Great player & a gentleman
It's been far from good going for Vladimir Kramnik at the World Chess Championship match against Viswanathan Anand, but that hasn't affected his pleasing personality, reports B Shrikant.other Updated: Oct 25, 2008 23:42 IST
It's been far from good going for Vladimir Kramnik at the World Chess Championship match against Viswanathan Anand, but that hasn't affected his pleasing personality. He sports a smile while taking questions at media sessions and never loses his cool. Maybe that's why Kramnik was once asked to present the Russian version of the hit American show 'Who Wants to Be a Millionaire', the Indian edition of which was made famous by Amitabh Bachchan and Shah Rukh Khan. It was in 2001 after he defeated Garry Kasparov to win the Classical World Championship, but Kramnik declined the offer, saying he was a chess player and not a showman.
Kramnik's positive attitude and his never-say-die spirit was famous in chess circles but what has won hearts this time is that unlike some former champions, he doesn't throw tantrums or resort to mind games.
One reason why Kramnik is not totally obsessed about chess can his other interests. "Vladimir is interested in art, literature and music and likes reading," says his manager Carsten Hansel. Vlady, as he is known in chess circles, likes classical music and has once said he would like to learn to play the piano after he ends his career. He has inherited his artistic genes from his parents. Father Boris is a well-known sculptor and mother Irina a music teacher.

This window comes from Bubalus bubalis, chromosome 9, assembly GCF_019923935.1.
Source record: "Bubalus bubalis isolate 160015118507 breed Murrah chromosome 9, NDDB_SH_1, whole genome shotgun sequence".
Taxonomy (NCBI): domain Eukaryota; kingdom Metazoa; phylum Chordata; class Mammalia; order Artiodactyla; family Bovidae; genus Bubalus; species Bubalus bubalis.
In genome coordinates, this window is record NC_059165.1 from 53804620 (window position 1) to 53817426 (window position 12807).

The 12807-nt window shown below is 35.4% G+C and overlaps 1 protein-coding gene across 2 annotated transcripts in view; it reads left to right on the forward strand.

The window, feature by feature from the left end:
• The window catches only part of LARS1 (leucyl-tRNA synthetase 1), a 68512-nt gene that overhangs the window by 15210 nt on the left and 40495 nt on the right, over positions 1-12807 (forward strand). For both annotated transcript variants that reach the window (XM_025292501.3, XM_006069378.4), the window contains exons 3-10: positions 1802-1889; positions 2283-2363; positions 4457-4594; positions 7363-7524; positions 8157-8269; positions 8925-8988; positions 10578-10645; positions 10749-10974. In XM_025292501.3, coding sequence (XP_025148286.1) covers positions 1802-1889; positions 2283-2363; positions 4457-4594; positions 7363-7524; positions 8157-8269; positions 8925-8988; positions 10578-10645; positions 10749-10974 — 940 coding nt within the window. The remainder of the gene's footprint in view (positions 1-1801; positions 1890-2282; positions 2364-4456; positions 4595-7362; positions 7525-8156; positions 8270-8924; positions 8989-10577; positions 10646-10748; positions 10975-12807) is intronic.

Kramnik is also interested in current affairs and keeps track of world events just as intensively as numerous sport and cultural activities. He is married to French journalist Marie-Laure Germon and lives in Paris. The last few years have been tough for as he has been diagnosed with a rare form of arthritis, called ankylosing spondylitis. It causes him great physical discomfort while playing and is troublesome in a sport like chess where one has to sit at a table for hours.
A great chess player and a gentleman, the dignity he has shown while accepting defeats and the wit he has replied questions with have warmed the hearts of those present here.